One of the most widely covered topics within the “Oral History” network were those of displacement, ruptures and memory transfer. Friday morning session entitled “Disrupted lives, disrupted identities”, included four presentations on various aspects of uprootedness: fate of the Ebensee camps survivor, who stayed in the very Ebensee after the war (by Andreas Schmoller), memory of the lost Jewish world of Poland and Lithuania (Christa Whitney), and loosing one’s identity by people of the “half-Jewish” origins in Nazi-regime Vienna (Michaela Raggam-Blesch). Entire session was dedicated to the displaced Jewish refugees, whose memory was framed in the context of family relationships and identity formation. Holly Gilbert presented interesting paper on negotiating ruptured family memories by using photography, Bea Lewkowicz spoke on her experience of work on the exhibition about Austrian Jewish refugees living now in the UK, and Philipp Mettauer’s paper covered forced migration in the family memory. Outside the network, topic of children effected by World war II ruptures was risen by session organized by Maren Roeger and Machteld Venken, and included papers on German children expellees in Austria (Melanie Dejnega), children of Dutch-Nazi collaborators (Ismee Tames) and memories of Polish and Ukrainian postwar deportees (Anna Wylegała). Another interested paper on that topic was scheduled during session entitled “Labour and survival on the Soviet home front during World War II”: Johannes-Dieter Steinert presented his based on the personal documents (mostly written memories) research project on the Polish and Soviet child forced labourers in Nazi Germany and German occupied Eastern Europe. Another “Oral History” network sessions included those on (re)presenting oral history (web & performance), teaching, censorship and art in the normalization era in Eastern Europe (case studies from Czech Republic and Latvia), and memories of non-war related 20th century migration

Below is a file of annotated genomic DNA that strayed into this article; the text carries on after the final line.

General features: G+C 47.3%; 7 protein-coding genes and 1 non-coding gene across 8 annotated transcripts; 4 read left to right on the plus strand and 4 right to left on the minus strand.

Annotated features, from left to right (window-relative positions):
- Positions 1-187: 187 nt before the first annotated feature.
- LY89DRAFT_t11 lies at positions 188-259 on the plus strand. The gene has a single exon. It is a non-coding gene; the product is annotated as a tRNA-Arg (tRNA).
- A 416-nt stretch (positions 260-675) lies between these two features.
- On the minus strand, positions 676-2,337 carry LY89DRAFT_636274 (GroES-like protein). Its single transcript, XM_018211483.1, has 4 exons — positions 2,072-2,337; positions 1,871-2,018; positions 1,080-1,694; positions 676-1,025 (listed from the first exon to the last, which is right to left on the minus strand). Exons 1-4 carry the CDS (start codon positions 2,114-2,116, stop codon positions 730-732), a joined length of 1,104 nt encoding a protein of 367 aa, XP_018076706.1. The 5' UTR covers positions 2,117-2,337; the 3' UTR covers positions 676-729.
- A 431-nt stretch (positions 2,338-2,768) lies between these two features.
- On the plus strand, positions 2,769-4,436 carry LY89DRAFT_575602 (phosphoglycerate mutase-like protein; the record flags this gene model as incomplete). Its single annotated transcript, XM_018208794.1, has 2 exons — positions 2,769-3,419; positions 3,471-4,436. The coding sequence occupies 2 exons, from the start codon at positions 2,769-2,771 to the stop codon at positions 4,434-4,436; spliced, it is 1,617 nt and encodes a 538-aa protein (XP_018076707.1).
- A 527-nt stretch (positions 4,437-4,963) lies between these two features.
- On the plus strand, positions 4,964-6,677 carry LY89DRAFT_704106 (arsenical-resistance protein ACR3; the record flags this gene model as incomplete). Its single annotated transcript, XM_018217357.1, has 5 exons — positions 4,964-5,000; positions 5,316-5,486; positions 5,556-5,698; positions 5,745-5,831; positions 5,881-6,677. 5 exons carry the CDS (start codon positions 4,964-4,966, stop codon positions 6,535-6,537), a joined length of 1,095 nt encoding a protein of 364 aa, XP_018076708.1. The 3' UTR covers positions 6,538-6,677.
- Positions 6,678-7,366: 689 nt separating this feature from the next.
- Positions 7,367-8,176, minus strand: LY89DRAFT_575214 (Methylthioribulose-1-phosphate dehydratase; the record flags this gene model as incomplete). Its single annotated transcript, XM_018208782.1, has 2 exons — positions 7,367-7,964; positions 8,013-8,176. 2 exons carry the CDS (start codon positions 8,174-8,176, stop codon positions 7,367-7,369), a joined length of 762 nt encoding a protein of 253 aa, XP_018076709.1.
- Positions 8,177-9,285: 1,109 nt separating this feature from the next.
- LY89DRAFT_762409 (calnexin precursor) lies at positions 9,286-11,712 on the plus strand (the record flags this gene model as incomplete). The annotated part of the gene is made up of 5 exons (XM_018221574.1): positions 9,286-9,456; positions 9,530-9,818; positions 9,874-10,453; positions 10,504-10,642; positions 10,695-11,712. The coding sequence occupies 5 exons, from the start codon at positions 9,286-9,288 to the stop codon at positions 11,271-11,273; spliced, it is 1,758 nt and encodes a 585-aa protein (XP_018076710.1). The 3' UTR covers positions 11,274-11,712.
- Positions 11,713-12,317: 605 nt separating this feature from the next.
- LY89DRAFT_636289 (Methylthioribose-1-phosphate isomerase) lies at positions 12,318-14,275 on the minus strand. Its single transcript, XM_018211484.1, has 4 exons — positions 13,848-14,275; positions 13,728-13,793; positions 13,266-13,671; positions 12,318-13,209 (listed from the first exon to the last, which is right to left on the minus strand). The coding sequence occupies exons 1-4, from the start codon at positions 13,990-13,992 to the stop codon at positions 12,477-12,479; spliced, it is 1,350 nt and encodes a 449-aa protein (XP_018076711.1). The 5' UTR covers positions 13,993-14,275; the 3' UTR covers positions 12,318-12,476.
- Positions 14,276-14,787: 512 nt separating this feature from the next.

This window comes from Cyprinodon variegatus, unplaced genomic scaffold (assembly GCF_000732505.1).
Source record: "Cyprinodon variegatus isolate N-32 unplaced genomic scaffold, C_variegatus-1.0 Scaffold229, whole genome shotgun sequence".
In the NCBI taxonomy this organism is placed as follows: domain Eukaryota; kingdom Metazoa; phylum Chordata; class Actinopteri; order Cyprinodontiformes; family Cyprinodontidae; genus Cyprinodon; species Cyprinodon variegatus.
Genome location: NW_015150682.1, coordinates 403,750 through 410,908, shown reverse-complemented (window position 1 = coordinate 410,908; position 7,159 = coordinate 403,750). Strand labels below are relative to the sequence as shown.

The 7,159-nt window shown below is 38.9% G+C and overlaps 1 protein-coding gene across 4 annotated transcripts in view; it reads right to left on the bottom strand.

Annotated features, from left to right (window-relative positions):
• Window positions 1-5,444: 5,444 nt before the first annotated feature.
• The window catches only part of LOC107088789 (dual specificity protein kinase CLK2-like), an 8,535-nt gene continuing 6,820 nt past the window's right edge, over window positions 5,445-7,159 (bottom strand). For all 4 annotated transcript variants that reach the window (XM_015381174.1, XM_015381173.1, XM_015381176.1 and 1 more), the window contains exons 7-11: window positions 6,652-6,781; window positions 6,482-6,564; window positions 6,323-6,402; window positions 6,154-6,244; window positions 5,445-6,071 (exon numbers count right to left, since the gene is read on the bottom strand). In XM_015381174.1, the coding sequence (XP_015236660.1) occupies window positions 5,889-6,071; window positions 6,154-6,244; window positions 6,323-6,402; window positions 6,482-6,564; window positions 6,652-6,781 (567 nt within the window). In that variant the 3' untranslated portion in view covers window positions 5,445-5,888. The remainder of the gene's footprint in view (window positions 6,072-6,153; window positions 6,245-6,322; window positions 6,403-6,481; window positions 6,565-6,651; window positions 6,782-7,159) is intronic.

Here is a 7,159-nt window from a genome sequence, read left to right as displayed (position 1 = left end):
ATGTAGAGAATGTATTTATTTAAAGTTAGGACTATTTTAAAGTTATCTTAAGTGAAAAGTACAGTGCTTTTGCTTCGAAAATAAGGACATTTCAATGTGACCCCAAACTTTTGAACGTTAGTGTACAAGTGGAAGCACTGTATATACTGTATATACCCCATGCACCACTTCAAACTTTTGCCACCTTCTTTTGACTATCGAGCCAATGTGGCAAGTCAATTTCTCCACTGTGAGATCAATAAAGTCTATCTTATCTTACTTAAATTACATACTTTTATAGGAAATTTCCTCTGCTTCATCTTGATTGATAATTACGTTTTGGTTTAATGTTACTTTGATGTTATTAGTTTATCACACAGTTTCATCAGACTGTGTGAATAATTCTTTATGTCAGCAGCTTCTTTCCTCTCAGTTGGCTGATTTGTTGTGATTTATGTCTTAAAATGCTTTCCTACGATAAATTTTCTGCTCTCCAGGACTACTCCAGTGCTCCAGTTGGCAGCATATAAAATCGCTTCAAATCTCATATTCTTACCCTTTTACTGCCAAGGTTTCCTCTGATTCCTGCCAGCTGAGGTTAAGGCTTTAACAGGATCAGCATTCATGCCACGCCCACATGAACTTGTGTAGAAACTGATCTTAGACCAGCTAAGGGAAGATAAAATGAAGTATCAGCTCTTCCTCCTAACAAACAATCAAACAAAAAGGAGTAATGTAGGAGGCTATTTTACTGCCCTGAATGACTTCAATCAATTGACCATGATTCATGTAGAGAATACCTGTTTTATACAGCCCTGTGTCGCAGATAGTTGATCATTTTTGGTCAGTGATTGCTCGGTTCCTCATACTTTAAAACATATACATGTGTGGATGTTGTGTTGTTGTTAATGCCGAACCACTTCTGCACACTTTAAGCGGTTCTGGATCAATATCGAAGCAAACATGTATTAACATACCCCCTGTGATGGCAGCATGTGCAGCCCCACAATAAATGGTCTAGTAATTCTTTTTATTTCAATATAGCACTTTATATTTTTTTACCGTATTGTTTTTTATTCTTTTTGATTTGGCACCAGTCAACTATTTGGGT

Except of the regular conference session, ESSCH 2014 provided its participants with variety of choices of special conference events, including book exhibit (rather poor choice), general meeting with lecture (“Connecting histories of work and non-work in the 20-th century. A view from the periphery” by prof. Andreas Eckert) and reception in the famous Vienna’s Rathaus (rather crowded, which was not that surprising with this number of guests). However, what I found personally most interesting, was the network meeting, where one could get closer to the inside story of the network’s work. “Oral history” network meeting discussed not only this year sessions at a glance (submission process and statistical analysis, drop-outs and panels’ scheduling) and preparation to the 2016 conference, which was announced to take place in Valencia, but also general dynamics of the network development (eg. it was postulated to come back to the previously used name of the network “Oral History and Life Stories”). Participants of the meeting unanimously agreed that it was very inconvenient to have two major (and expensive…) oral history conference scheduled so closely to each other (IOHA 2014 is taking place in July in Barcelona), and that lack of travel grants influenced negatively perspectives of participation for speakers from Eastern Europe (there was no single speaker from Belarus and Moldova and only two from Ukraine, who both eventually cancelled their participation).

As I already wrote, quality of the papers varied from session to session: some were very satisfying and inspiring, some were not worth staying and listening. Although I wish there were more papers on Ukraine and other post-soviet countries, I was also quite happy with the “Oral history” network sessions when it comes to the range of topics – most of them focused on issues of social change, rupture and discontinuity, be it postwar displacement or exotic from European point of view Alaska earthquake, and this is exactly how I’m using oral history as a method in my research on postwar social change in Poland and Ukraine. What I missed was in-depth and more sophisticated methodological discussion about oral history as method, its disciplinary status in the Academia, its ethical and legal dilemmas. Accidental, basic and very general reflection that the interview is influencing both interviewee and interviewer was definitely not enough for this kind of event.